How's Life in the Digital Age?

Opportunities and Risks of the Digital Transformation for People's Well-being

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This report documents how the ongoing digital transformation is affecting people’s lives across the 11 key dimensions that make up the How’s Life? Well-being Framework (Income and wealth, Jobs and earnings, Housing, Health status, Education and skills, Work-life balance, Civic engagement and governance, Social connections, Environmental quality, Personal security, and Subjective well-being). A summary of existing studies highlights 39 key impacts of the digital transformation on people’s well-being. The review shows that these impacts can be positive as digital technologies expand the boundaries of information availability and enhance human productivity, but can also imply risks for people’s well-being, ranging from cyber-bullying to the emergence of disinformation or cyber-hacking. In sum, making digitalisation work for people’s well-being would require building equal digital opportunities, widespread digital literacy and strong digital security. Continued research and efforts in improving statistical frameworks will be needed to expand our knowledge on the many topics covered in this report.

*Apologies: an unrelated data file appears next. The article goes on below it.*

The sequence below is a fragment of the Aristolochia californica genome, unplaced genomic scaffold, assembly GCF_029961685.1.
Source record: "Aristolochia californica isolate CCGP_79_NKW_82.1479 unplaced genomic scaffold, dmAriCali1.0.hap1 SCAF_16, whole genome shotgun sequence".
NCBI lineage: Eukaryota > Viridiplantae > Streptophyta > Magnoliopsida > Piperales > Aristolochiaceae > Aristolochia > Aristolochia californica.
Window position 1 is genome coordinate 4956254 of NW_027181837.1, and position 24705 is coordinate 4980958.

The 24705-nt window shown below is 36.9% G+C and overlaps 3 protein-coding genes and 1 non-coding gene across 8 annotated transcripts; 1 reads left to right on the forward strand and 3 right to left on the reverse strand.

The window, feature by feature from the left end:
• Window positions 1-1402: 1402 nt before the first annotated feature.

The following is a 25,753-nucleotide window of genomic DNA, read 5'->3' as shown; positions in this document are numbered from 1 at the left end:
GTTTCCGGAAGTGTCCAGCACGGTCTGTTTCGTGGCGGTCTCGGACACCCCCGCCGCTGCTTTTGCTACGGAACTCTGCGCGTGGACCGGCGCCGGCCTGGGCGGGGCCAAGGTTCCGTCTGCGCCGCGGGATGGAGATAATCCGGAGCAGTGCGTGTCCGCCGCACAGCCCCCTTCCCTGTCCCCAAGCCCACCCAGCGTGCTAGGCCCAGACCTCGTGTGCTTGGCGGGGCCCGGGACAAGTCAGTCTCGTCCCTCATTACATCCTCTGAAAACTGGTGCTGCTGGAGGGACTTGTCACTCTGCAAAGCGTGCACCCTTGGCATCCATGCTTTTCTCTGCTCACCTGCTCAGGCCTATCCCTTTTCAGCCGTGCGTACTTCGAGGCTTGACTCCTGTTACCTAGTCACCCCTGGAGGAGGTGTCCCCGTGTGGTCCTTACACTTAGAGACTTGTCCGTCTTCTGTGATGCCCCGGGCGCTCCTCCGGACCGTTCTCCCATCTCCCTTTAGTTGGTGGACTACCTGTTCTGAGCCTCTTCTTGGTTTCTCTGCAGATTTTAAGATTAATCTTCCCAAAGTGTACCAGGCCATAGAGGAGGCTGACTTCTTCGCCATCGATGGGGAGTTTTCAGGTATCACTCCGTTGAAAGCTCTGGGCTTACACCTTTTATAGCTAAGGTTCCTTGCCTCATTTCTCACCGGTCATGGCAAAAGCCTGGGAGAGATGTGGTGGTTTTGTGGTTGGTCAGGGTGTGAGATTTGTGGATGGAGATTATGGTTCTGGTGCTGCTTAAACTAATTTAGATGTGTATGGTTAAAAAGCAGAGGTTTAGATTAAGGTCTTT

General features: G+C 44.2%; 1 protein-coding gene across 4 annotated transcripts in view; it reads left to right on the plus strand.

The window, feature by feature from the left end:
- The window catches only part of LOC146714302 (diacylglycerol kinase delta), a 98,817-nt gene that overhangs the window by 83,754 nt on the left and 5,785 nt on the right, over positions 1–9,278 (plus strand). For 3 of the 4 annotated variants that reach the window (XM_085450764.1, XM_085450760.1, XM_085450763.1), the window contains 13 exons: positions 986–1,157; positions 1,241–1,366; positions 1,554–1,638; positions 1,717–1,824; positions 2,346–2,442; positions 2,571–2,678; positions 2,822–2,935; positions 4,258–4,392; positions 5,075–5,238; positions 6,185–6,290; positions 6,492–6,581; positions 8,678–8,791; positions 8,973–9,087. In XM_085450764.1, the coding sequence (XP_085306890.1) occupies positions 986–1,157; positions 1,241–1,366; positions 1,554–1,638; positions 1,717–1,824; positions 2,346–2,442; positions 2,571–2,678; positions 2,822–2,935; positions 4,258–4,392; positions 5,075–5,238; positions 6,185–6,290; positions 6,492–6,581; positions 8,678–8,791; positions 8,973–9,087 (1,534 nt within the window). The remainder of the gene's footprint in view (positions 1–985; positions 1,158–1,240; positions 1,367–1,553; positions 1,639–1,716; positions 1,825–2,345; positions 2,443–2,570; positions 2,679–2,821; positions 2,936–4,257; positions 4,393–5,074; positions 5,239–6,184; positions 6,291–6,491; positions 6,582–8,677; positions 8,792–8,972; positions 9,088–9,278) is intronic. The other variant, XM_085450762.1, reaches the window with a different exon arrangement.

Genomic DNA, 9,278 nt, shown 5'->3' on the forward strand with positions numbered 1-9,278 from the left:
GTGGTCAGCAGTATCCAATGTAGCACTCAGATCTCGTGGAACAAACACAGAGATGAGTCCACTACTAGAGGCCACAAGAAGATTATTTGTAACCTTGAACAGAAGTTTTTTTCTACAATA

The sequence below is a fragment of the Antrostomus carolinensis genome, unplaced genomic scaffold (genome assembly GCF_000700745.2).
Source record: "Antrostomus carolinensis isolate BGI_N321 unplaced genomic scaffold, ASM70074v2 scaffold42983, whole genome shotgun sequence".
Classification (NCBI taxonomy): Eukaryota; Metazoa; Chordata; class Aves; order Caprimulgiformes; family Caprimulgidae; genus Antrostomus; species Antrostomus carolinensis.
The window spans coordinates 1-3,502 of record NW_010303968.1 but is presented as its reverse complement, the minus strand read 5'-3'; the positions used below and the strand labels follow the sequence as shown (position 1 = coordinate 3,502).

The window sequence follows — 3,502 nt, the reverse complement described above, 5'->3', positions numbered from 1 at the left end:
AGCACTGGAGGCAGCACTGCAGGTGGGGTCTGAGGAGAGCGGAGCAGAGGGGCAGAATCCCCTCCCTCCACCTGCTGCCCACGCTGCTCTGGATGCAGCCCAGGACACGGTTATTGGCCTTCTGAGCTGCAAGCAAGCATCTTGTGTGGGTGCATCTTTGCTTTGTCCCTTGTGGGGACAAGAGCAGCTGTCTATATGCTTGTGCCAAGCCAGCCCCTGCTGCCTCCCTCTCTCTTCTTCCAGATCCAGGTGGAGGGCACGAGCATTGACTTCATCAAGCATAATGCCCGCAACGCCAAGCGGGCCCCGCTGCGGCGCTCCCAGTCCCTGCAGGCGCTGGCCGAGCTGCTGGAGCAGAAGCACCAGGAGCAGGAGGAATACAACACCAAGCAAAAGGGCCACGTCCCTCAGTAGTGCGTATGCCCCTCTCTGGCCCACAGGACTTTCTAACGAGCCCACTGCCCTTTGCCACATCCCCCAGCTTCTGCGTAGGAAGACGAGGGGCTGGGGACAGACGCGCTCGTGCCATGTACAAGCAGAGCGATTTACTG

How's life in the digital age in Greece?

The digital transformation entails more risks than benefits in Greece, relative to other OECD countries. Internet access and use, as well as the variety of activities that people use the Internet for is low compared to other countries. At the same time, the level of inequality of uses of the Internet is among the highest of OECD countries. In the job market, information industries do not add significantly to employment, and many jobs are at risk of automation relative to OECD countries. However, due to the low share of computer-based jobs, few people report worries about work outside of work hours. Digital skills of the adult population are among the lowest in the OECD, and students in Greece have access to fewer digital resources at schools, but only 4% of students report experiencing cyberbullying, the lowest rate in the OECD. While people in Greece do not use the Internet much for consumption, e-government, or job search, they do report comparatively high exposure to disinformation online.



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